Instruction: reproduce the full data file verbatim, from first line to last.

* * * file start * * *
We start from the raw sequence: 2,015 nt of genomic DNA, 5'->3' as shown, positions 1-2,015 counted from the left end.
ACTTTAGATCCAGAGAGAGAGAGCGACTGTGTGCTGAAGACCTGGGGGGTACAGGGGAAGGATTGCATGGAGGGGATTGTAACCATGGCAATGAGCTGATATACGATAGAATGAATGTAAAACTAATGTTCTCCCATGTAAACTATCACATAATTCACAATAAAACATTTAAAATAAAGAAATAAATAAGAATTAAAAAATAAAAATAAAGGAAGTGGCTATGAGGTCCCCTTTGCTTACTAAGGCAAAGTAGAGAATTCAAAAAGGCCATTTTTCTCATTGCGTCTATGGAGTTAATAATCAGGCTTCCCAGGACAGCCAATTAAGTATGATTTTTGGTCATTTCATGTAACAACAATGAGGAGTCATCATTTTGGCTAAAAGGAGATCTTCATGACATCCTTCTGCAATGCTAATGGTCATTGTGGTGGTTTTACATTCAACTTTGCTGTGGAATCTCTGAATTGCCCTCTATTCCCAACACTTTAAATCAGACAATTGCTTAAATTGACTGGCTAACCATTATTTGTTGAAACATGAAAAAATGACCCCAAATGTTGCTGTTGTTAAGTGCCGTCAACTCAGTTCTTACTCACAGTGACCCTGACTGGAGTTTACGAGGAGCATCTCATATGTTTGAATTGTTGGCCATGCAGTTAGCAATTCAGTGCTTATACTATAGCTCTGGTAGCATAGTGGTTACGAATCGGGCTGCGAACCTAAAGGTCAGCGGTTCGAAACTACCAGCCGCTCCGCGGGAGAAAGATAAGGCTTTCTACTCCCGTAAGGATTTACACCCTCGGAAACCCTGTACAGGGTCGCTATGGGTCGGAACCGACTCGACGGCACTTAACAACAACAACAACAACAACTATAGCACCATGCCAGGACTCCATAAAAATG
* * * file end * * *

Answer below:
We start from the raw sequence: 2,015 nt of genomic DNA, 5'->3' as shown, positions 1-2,015 counted from the left end.
ACTTTAGATCCAGAGAGAGAGAGCGACTGTGTGCTGAAGACCTGGGGGGTACAGGGGAAGGATTGCATGGAGGGGATTGTAACCATGGCAATGAGCTGATATACGATAGAATGAATGTAAAACTAATGTTCTCCCATGTAAACTATCACATAATTCACAATAAAACATTTAAAATAAAGAAATAAATAAGAATTAAAAAATAAAAATAAAGGAAGTGGCTATGAGGTCCCCTTTGCTTACTAAGGCAAAGTAGAGAATTCAAAAAGGCCATTTTTCTCATTGCGTCTATGGAGTTAATAATCAGGCTTCCCAGGACAGCCAATTAAGTATGATTTTTGGTCATTTCATGTAACAACAATGAGGAGTCATCATTTTGGCTAAAAGGAGATCTTCATGACATCCTTCTGCAATGCTAATGGTCATTGTGGTGGTTTTACATTCAACTTTGCTGTGGAATCTCTGAATTGCCCTCTATTCCCAACACTTTAAATCAGACAATTGCTTAAATTGACTGGCTAACCATTATTTGTTGAAACATGAAAAAATGACCCCAAATGTTGCTGTTGTTAAGTGCCGTCAACTCAGTTCTTACTCACAGTGACCCTGACTGGAGTTTACGAGGAGCATCTCATATGTTTGAATTGTTGGCCATGCAGTTAGCAATTCAGTGCTTATACTATAGCTCTGGTAGCATAGTGGTTACGAATCGGGCTGCGAACCTAAAGGTCAGCGGTTCGAAACTACCAGCCGCTCCGCGGGAGAAAGATAAGGCTTTCTACTCCCGTAAGGATTTACACCCTCGGAAACCCTGTACAGGGTCGCTATGGGTCGGAACCGACTCGACGGCACTTAACAACAACAACAACAACAACTATAGCACCATGCCAGGACTCCATAAAAATG